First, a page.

Backpressure is always bad for any kind of power production. Exhaust velocity is what is important for torque. There are a million modified 4.0Ls out there, if you think you have a better idea than all those owners, you're wrong. It's been tested, and trued; stick with a hi-flow cat, a hi-flow muffler, mandrel bent pipes, and keep it in the 2.25"-2.5" range. End of story.
 
scoobyxj said:
I can't tell you what amount of H/P is gained, but I can tell ou that when I added a Flow Master 40 series to the otherwise stock exaust on my 2000 4.0 that there was a very noticable difference of more power at freeway crusing, and full throttle passing.

Exactly. I call :bs: when people say exhaust work on a 4.0 doesn't do anything. The difference on mine was noticeable on acceleration and the jeep doesn't feel like i'm jake braking whenever I let off on the gas. The stock system is too restrictive. Of course my opinion is kind of biased since I did over the whole exhaust system from the head back and before I did that, the muffler was rotting inside, the cat was plugged and the pipe after the header was all dented in from impacts.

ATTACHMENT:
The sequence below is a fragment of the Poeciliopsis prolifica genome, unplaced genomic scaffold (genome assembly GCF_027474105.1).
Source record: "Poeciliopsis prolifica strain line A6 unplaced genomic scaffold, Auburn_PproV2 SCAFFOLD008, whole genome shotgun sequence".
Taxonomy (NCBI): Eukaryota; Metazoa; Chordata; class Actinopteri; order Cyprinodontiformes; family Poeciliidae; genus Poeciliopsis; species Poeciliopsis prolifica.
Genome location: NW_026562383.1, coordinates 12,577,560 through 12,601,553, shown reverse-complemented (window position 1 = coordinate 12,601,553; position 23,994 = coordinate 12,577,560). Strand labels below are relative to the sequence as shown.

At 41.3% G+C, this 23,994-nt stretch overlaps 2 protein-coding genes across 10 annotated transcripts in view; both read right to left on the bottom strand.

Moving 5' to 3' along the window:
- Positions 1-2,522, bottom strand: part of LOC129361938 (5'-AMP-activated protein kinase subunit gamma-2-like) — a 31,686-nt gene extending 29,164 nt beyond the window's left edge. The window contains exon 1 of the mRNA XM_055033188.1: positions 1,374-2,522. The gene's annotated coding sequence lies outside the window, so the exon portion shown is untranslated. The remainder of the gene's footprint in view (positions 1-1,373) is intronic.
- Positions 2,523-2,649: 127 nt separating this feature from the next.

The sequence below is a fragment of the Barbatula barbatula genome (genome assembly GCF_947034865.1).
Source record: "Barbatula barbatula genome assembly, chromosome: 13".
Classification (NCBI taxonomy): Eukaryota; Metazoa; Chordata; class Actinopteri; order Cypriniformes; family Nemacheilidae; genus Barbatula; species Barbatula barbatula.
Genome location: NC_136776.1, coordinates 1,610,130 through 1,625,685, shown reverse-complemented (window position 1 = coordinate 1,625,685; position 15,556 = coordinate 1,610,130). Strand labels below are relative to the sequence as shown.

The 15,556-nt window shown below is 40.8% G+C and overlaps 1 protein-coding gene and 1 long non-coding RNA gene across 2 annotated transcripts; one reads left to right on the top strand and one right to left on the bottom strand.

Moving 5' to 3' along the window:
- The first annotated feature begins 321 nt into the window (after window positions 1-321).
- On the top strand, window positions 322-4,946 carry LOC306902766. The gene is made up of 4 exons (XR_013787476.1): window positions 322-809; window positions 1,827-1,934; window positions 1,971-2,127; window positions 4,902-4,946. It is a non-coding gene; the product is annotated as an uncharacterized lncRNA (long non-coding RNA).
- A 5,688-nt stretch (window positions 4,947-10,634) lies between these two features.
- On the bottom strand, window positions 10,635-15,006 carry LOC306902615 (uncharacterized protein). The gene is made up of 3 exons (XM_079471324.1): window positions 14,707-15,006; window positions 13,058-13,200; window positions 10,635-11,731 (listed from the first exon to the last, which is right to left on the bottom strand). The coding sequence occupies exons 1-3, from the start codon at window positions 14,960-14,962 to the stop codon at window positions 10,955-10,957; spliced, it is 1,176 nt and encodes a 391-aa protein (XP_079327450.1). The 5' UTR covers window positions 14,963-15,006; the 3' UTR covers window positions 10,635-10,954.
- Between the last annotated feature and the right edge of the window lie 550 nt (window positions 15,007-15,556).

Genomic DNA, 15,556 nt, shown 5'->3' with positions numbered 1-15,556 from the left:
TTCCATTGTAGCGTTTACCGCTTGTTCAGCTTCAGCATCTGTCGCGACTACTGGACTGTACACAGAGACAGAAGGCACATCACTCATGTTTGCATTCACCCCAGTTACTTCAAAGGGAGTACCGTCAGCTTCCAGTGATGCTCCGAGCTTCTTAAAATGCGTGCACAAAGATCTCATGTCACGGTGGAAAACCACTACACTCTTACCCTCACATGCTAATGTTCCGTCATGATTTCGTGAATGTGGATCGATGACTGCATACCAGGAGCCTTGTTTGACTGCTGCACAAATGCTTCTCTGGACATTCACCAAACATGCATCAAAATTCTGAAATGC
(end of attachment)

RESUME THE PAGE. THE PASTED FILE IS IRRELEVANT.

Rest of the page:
Cjmartz2k said:
It's not about backpressure, it's about exhuast gas scavanging and air velocity. People misuse that term all the time. You can't put 4" pipe on a 4.0 and just cover up half the tail pipe to get some backpressure. The piping need to be the right size all the way back--to big, air goes to slow and your low RPM power sucks--to small, high end gets restricted. Smooth bends, high flow muffler, and the right size piping--2 1/4 to 2 3/4 I would guess for a 4.0/4.6 I'd guess. Maybe Dyno will comment.

I couldn't have said it better myself. Here's how I would size the exhaust:

4.0 stock or external bolt-on performance mods only: 2.25"
4.0 highly modified, ported HO head, performance cam: 2.50"
4.5/4.6/4.7 stroker: 2.50"
4.8/4.9/5.0 stroker: 2.75"